Another day, another club, another drummer. Last night we played at Evans, a club in the same area as a few of the others, near the University for attractive women, although it probably isn't called that. Anyway, this is a club dominated by a giant photo of Bill Evans (you can see it like a beacon from outside). It's the especially nerdy picture of Bill from Portrait in Jazz, no disrespect meant. This time the piano was pretty brutally out of tune, which is a (somewhat) interesting problem that all pianists face at one (and lots more than one) time or another. Having to play different instruments every night, there are times when you really are struggling to enjoy the sound of your instrument. You get pianos with weird actions, tinny sound or like last night, out of tune. The first few gigs I did last month in Japan, I had some out of tune pianos as well. In these situations, you are really thrown back on your ability to find the music that is there, since you can't just relax and enjoy what you are hearing. For me, it's a little like acting--you just pretend that the piano sounds great and you let the music move you along until you aren't really noticing the limitations of the instrument. Of course, that's easier said than done. Sometimes you get so fixated on how out of tune the thing is, that you can't really concentrate on anything else. Of couse, no one else suffers (at least not as much) as you do. They don't care that the instrument isn't to your liking. They just notice the feeling of what you are playing. Last night, after a couple of tunes I got angry, so I played angry for a while, strong and all over the place, funny notes, lots of notes. And little by little, it got out of my system and I could start to enjoy hammering away. It's satisfying in a physical way, to beat up the instrument for a while. I started playing more free-ish and that also felt good. Then there is something that always works in your favor. A bad piano is always more problematic in the beginning of the night, the first set, than the second set when your expectations are lower. You come back after the break and it often doesn't sound so bad to you. Somehow the shock of not getting a good sounding instrument has passed and you can deal and find alternatives. So in the end, last night was one of my better, freer nights here.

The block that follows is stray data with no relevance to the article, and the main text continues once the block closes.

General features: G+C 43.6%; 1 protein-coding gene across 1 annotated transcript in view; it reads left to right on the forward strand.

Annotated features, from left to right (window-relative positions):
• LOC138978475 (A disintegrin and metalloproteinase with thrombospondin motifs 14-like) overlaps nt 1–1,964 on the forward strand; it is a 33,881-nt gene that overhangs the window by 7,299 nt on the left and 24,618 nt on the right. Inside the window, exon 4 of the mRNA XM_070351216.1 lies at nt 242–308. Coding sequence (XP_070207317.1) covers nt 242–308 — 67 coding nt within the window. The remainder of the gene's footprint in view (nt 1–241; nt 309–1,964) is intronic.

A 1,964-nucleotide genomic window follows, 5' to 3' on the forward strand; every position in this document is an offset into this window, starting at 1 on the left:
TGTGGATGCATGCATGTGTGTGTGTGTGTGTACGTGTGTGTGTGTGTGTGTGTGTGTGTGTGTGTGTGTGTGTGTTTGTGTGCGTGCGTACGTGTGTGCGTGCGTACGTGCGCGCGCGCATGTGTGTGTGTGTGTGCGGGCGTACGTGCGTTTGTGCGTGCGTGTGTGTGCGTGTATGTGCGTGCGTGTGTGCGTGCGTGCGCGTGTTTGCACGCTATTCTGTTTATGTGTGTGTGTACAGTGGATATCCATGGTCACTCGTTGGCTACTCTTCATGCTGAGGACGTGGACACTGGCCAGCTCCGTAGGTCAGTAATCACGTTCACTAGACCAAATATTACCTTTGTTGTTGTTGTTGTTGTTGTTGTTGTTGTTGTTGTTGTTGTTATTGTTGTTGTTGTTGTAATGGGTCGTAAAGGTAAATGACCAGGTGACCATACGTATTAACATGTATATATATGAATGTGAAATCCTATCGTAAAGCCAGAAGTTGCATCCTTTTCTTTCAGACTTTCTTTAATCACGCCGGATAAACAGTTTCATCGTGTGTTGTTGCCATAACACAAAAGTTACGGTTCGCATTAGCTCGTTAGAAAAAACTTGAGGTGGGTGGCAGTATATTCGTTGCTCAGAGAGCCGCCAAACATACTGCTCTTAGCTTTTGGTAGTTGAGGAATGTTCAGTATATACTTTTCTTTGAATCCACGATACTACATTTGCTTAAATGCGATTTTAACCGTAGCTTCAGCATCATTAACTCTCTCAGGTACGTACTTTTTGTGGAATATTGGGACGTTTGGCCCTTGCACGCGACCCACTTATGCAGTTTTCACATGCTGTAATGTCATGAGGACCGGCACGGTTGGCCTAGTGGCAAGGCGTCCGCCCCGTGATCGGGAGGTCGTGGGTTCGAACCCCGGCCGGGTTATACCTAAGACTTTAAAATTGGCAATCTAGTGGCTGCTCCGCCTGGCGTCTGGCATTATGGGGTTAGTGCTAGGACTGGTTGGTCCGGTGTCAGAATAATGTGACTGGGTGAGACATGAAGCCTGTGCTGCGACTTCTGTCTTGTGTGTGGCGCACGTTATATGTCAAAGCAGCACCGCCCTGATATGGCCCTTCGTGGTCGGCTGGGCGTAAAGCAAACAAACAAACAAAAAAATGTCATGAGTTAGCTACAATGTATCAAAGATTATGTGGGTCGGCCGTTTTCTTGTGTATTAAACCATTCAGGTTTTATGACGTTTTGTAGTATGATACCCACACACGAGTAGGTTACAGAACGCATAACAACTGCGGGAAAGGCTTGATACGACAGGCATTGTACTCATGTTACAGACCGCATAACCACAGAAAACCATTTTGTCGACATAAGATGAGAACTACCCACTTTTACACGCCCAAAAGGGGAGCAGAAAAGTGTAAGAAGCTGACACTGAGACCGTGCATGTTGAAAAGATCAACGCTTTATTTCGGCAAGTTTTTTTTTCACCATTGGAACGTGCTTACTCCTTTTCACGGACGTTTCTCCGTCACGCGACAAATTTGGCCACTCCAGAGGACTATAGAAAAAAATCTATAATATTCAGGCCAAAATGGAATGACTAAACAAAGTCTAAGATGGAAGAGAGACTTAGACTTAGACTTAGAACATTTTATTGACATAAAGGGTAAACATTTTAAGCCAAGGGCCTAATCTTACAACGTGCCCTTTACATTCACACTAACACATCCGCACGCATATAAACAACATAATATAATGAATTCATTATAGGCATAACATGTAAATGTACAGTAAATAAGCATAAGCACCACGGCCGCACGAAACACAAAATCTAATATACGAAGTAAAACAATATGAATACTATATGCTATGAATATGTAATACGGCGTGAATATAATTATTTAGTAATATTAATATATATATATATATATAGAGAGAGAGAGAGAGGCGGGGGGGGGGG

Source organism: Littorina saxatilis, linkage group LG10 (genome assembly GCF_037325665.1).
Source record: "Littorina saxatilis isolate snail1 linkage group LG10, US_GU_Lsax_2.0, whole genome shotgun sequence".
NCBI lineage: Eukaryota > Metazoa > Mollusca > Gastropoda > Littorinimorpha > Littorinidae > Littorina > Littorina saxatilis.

I've seen this with other pianists. One of my favorite memories of Kenny Werner's playing was years ago at a club in New York called the Angry Squire which had a legendarily bad piano. Kenny played it like a drum, rocked out, and finally played some the transcendental playing that he is always capable of. For me it was one of the best times I ever heard him play (and 15 years ago, I used to hear him play a lot.)
Piano horror stories aside, I enjoyed playing a lot with a fine Korean drummer, Sang Min. Kenji was his usual scintillating, agile self, and Chul Hoon played well and strong, so in spite of it all, a good time was had by all. The crowd was boisterous and good spirited as usual, but I did notice a drop in the number of requests for pictures and autographs, so maybe the novelty is wearing off. (Sigh.)